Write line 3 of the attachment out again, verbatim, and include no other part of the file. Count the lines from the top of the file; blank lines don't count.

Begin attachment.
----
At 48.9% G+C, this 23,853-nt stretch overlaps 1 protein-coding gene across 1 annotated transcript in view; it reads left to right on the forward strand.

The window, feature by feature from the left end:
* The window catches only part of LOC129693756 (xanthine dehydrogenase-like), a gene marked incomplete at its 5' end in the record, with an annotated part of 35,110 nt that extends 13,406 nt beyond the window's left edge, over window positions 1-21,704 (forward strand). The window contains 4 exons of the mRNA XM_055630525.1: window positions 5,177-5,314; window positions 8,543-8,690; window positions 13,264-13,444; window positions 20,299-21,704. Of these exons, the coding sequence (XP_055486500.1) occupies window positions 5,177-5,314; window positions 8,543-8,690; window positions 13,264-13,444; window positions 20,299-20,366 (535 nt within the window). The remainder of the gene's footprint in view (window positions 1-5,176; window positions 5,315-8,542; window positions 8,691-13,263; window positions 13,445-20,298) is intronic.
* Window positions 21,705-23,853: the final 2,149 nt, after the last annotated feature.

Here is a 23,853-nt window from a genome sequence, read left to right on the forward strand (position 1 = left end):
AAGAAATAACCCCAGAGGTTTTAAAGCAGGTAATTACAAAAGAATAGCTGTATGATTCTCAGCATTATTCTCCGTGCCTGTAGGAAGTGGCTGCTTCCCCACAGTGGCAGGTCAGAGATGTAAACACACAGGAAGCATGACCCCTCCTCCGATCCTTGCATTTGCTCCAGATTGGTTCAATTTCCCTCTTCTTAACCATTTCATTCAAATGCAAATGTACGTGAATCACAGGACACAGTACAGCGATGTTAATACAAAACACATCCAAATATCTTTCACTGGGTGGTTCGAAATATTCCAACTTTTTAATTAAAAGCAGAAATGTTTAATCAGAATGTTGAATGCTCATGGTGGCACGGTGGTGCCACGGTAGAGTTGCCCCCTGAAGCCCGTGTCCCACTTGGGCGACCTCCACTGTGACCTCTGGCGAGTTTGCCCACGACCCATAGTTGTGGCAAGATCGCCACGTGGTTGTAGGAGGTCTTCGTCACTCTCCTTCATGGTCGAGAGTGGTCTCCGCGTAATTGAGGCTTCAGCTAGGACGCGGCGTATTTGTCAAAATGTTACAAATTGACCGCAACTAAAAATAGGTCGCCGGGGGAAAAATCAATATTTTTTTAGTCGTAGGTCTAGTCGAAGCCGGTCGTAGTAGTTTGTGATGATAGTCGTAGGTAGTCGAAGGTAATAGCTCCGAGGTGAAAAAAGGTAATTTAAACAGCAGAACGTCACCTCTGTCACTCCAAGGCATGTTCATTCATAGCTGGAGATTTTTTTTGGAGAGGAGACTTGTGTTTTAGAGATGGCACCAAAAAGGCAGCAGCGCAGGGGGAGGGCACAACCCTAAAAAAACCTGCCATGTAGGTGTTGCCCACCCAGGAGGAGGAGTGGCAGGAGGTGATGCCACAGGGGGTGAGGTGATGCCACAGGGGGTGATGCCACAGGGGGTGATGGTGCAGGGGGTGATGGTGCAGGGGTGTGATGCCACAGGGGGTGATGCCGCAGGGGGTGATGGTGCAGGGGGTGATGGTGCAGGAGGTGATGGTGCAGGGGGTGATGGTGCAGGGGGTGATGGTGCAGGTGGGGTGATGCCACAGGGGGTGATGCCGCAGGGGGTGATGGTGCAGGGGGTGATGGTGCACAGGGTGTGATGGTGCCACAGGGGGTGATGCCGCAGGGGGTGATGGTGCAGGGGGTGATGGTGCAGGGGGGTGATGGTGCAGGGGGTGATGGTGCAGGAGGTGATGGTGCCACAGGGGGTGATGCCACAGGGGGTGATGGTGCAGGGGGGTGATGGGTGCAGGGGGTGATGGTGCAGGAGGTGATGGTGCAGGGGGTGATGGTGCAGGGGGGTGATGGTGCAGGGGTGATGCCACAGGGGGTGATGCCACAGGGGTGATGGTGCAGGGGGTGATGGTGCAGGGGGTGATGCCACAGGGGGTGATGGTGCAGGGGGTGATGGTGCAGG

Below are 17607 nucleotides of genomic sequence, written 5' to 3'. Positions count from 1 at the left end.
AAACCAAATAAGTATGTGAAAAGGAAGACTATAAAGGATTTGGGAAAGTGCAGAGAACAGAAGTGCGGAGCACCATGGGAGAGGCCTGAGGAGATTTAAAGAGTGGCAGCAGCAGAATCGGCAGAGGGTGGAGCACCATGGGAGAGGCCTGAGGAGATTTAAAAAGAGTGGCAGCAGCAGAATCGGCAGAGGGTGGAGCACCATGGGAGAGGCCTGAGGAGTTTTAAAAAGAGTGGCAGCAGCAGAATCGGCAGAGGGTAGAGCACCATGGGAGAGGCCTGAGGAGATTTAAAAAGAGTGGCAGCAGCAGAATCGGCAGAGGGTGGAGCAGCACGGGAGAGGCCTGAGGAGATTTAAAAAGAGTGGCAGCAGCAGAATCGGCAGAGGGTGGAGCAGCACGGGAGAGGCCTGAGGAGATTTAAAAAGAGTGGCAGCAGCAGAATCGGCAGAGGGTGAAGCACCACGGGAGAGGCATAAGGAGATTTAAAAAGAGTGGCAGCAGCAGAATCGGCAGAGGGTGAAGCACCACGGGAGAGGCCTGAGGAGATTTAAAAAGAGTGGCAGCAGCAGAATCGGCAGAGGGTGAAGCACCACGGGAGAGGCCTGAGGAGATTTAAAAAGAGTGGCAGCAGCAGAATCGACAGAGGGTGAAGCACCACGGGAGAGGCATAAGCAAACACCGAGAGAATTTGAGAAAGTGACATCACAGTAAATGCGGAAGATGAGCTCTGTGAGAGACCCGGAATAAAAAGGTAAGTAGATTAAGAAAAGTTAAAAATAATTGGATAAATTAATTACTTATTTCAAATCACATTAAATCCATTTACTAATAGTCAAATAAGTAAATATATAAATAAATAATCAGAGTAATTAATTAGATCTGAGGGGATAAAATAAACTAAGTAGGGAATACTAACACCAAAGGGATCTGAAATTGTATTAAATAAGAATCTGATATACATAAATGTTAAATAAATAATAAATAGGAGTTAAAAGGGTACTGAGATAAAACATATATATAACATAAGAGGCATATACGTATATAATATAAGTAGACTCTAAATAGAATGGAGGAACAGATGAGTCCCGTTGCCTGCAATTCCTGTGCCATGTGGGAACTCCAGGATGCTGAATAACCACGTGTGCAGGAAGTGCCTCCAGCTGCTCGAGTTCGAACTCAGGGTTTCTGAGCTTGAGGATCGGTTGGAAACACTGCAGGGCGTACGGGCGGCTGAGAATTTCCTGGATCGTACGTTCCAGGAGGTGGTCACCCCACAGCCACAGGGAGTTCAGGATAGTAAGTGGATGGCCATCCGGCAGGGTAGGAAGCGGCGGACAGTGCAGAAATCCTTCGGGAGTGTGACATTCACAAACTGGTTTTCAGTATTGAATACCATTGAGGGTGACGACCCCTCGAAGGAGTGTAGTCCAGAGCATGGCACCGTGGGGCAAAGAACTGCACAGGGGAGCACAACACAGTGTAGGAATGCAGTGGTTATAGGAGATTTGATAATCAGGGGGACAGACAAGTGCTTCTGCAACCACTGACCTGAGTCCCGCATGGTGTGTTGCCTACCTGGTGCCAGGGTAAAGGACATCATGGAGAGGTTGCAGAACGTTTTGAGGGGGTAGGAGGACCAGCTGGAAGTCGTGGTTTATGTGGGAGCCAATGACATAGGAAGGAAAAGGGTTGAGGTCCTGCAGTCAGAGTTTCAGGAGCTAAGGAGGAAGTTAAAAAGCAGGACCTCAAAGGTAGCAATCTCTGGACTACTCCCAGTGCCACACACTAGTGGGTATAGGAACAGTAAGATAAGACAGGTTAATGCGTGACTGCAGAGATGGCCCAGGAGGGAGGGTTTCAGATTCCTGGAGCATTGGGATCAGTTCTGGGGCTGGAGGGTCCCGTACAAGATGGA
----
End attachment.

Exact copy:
* The window catches only part of LOC129693756 (xanthine dehydrogenase-like), a gene marked incomplete at its 5' end in the record, with an annotated part of 35,110 nt that extends 13,406 nt beyond the window's left edge, over window positions 1-21,704 (forward strand). The window contains 4 exons of the mRNA XM_055630525.1: window positions 5,177-5,314; window positions 8,543-8,690; window positions 13,264-13,444; window positions 20,299-21,704. Of these exons, the coding sequence (XP_055486500.1) occupies window positions 5,177-5,314; window positions 8,543-8,690; window positions 13,264-13,444; window positions 20,299-20,366 (535 nt within the window). The remainder of the gene's footprint in view (window positions 1-5,176; window positions 5,315-8,542; window positions 8,691-13,263; window positions 13,445-20,298) is intronic.